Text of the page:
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Girl in a jacket

Creator of the Yu-Gi-Oh phenomenon, Kazuki Takahashi, died trying to save people from a riptide

A storyteller, an inspiration, and a hero. 

This is who Kazuki Takahashi is to a generation that holds the ‘Yu-Gi-Oh’ franchise near and dear, as the anime series has been a big part of their childhood, and a mark of their youth. 

Kazuki Takahashi Yu-Gi-Oh

After the news of Kazuki’s death broke the headlines and the hearts of his avid supporters last July 4, 2022, the revelation behind his death left an even greater heartache after a report from Stars and Stripes – the United States independent military newspaper, revealed last October 11 that the Manga artist died while trying to save a woman and her 11-year-old daughter from the strong riptides of the Okinawa dive spot in Japan. 

Major Robert Bourgeau, a 49-year-old U.S. Army Officer and scuba diving instructor, who managed to save the woman, her daughter, and another 39-year-old U.S. soldier that were all trapped in a rip current about 100 yards from shore, said that although he did not personally saw the Japanese icon, multiple eyewitnesses who saw Takahashi were able to confirm their statement to the army. 

“You play that ‘what if’ game a lot, this guy had a huge impact to the world,” Bourgeau said.

Kazuki’s body was found 1,000 feet offshore in Awa, Nago City, two days after the incident. 

Bourgeau, who was nominated for the Soldier’s Medal, a recognition granted for acts of heroism that do not involve a physical battle with an enemy, said that while the current was drowning the pair, he ran into the water with one of his students while still in his running shoes.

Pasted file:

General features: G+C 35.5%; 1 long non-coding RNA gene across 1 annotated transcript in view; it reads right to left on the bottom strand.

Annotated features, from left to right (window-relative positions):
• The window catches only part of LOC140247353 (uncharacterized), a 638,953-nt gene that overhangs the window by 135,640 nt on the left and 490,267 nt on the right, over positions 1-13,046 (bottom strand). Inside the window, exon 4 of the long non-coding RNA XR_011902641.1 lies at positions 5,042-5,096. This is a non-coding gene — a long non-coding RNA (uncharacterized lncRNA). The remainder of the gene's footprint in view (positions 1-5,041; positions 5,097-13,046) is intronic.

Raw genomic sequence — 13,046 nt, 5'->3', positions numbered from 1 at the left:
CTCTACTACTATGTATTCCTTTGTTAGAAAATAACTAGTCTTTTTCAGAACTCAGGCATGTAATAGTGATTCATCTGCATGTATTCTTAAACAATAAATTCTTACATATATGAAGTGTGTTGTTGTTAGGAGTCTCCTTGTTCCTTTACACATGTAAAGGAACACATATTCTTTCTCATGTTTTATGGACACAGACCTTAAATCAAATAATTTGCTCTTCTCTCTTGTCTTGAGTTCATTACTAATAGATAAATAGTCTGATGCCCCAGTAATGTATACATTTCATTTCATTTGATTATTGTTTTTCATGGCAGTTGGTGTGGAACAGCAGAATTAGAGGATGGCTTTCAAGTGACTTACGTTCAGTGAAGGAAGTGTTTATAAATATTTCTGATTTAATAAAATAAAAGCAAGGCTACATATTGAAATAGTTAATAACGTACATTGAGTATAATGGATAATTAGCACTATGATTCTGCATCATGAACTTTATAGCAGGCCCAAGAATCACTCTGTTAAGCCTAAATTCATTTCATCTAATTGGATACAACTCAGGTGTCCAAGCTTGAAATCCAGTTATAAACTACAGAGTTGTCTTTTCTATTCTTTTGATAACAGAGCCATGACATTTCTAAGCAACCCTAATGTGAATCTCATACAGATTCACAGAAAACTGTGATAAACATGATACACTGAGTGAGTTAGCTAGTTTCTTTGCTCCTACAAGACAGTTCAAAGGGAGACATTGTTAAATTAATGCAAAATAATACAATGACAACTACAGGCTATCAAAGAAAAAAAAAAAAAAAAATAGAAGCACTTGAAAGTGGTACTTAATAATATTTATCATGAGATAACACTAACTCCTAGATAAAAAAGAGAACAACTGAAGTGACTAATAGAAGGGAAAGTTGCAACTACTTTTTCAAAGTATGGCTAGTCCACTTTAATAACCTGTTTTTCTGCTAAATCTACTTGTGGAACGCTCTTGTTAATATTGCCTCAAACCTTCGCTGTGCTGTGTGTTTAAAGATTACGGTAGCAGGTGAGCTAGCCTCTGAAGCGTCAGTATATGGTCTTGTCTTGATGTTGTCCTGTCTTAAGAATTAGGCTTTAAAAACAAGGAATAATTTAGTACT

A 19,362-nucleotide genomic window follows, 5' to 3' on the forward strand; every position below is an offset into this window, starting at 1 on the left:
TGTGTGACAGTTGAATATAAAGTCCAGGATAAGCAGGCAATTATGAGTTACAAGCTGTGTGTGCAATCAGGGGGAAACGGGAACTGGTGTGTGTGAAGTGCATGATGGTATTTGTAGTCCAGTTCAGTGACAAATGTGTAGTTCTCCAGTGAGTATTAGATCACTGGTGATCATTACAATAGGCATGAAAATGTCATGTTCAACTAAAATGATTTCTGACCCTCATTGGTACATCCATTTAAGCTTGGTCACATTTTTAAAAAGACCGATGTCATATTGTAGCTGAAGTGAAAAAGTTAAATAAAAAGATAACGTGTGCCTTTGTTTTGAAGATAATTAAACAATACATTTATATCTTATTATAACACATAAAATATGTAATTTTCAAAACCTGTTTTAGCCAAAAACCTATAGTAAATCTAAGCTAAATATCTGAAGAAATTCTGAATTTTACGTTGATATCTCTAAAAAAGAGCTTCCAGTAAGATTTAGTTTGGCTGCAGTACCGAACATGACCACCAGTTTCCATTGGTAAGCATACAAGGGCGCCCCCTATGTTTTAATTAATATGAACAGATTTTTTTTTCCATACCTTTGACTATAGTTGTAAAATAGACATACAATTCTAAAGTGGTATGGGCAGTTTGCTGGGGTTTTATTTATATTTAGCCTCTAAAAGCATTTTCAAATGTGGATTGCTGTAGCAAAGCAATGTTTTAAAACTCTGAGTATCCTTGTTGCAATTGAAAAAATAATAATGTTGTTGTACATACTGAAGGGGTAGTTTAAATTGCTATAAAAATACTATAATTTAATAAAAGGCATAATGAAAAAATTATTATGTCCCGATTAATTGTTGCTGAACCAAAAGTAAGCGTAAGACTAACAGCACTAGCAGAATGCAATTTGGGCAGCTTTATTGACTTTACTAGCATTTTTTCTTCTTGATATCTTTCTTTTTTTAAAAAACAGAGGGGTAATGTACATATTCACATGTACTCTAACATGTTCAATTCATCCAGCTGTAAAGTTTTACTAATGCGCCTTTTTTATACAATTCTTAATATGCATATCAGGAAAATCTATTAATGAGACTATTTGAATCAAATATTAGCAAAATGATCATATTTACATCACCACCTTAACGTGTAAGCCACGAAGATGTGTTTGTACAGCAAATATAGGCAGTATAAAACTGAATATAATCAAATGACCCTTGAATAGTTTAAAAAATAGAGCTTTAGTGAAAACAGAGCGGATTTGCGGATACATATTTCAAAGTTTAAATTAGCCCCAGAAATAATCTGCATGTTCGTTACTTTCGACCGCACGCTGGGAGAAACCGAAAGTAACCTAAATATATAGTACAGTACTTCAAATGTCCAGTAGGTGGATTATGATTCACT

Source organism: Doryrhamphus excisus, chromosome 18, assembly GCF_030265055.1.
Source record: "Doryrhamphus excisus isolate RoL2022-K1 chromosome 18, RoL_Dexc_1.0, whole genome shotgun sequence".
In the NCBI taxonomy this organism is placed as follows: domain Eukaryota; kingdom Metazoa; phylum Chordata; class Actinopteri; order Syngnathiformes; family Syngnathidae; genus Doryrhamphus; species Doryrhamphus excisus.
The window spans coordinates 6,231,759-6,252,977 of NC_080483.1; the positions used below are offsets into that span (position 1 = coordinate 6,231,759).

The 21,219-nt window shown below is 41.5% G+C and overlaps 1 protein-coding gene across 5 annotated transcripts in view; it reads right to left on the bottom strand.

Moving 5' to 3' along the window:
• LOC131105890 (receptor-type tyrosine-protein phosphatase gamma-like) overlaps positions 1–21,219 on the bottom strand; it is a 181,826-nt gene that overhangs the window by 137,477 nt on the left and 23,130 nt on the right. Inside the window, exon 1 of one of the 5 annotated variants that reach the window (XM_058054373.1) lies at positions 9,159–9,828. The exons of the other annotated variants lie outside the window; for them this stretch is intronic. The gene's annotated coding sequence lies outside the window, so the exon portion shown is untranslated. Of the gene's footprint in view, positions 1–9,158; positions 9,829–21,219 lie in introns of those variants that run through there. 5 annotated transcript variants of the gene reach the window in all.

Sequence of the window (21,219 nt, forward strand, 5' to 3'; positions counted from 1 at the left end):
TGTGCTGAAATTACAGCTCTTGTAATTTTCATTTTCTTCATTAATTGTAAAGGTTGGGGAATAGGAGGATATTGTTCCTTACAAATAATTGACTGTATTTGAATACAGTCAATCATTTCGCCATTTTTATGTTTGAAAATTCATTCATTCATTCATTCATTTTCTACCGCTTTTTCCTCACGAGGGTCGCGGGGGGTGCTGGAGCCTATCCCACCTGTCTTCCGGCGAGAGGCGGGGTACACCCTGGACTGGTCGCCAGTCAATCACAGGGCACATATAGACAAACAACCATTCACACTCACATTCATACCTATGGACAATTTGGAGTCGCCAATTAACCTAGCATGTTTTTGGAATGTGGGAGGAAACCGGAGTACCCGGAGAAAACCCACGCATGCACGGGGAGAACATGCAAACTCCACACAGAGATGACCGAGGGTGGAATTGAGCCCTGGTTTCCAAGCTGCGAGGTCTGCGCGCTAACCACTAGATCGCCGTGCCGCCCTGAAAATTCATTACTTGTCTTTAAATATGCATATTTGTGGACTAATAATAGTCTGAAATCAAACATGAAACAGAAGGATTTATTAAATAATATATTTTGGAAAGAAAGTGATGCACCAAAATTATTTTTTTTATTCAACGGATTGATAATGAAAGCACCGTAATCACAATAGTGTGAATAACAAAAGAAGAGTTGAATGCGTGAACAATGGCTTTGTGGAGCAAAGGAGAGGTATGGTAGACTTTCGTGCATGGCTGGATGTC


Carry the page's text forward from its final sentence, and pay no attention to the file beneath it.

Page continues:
According to the army officer’s student who saw a glimpse of the artist before he disappeared into the waves, said that it was sometime during this rescue when Takahashi concurred the ravaging waters.

A “hero”this is how the 49-year-old officer described the ‘Yu-Gi-Oh’ creator, “he died trying to save someone else.”

Magic, monsters, and a deck of cards as your only line of defense. This is the world that Kazuki Takahashi (real name Kazuo Takahashi and also known as Kazumasa) created in 1996 before it became an empire of spin-off mangas, anime films, and a video game that broke two Guinness World Records. 

The first one in 2011 recognized it as the best-selling trading card game that sold over 25 billion that year, while the 100th Yu-Gi-Oh Championship Series in Long Beach, California broke the record as the largest trading card tournament with 4,364 duelist back in 2013.  

Before his death, Takashi was still actively involved in the comics industrycreating a broader perspective for Yu-Gi-Oh while collaborating with Marvel for Marvel’s Secret Reverse starring Iron Man and Spider-Man. 

Although his creations will surely stand the test of time, people online can’t help but express their dismay for what happened to the Japanese icon. 

 

 

 

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10 book to screen adaptations to watch out for before 2022 ends  

The ‘UST Good Luck Tiger’ phenomenon looks fun, but it also shows the extent students go through to cope with studies 

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